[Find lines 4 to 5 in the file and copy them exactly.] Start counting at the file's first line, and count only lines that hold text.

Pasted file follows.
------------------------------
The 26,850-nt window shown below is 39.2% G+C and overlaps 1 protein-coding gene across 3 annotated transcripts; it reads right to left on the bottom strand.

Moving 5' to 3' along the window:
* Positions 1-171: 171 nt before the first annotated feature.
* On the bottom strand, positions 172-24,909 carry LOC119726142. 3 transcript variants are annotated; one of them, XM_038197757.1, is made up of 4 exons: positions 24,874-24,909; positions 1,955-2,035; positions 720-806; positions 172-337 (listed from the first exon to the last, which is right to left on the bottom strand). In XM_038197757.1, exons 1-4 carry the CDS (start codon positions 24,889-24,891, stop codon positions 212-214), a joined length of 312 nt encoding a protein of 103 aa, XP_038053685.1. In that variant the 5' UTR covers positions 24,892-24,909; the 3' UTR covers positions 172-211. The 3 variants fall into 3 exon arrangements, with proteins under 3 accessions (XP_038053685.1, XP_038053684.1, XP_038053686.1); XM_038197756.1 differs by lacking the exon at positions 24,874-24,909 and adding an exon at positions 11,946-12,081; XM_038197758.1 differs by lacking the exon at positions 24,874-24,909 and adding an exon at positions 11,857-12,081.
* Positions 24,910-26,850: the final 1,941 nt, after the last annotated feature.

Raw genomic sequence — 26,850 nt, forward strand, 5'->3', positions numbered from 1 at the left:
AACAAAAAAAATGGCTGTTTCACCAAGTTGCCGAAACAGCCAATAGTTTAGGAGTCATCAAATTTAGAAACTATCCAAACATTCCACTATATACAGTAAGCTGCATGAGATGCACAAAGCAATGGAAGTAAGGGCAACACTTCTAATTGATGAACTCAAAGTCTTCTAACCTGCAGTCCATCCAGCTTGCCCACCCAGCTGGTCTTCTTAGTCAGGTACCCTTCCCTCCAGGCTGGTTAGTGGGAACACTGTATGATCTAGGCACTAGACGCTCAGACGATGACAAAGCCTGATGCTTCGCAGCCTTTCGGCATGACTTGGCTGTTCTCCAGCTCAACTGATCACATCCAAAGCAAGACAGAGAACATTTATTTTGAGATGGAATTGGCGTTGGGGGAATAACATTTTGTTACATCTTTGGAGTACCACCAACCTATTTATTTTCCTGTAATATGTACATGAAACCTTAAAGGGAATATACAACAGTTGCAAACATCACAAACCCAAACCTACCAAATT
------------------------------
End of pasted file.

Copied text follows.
* On the bottom strand, positions 172-24,909 carry LOC119726142. 3 transcript variants are annotated; one of them, XM_038197757.1, is made up of 4 exons: positions 24,874-24,909; positions 1,955-2,035; positions 720-806; positions 172-337 (listed from the first exon to the last, which is right to left on the bottom strand). In XM_038197757.1, exons 1-4 carry the CDS (start codon positions 24,889-24,891, stop codon positions 212-214), a joined length of 312 nt encoding a protein of 103 aa, XP_038053685.1. In that variant the 5' UTR covers positions 24,892-24,909; the 3' UTR covers positions 172-211. The 3 variants fall into 3 exon arrangements, with proteins under 3 accessions (XP_038053685.1, XP_038053684.1, XP_038053686.1); XM_038197756.1 differs by lacking the exon at positions 24,874-24,909 and adding an exon at positions 11,946-12,081; XM_038197758.1 differs by lacking the exon at positions 24,874-24,909 and adding an exon at positions 11,857-12,081.
* Positions 24,910-26,850: the final 1,941 nt, after the last annotated feature.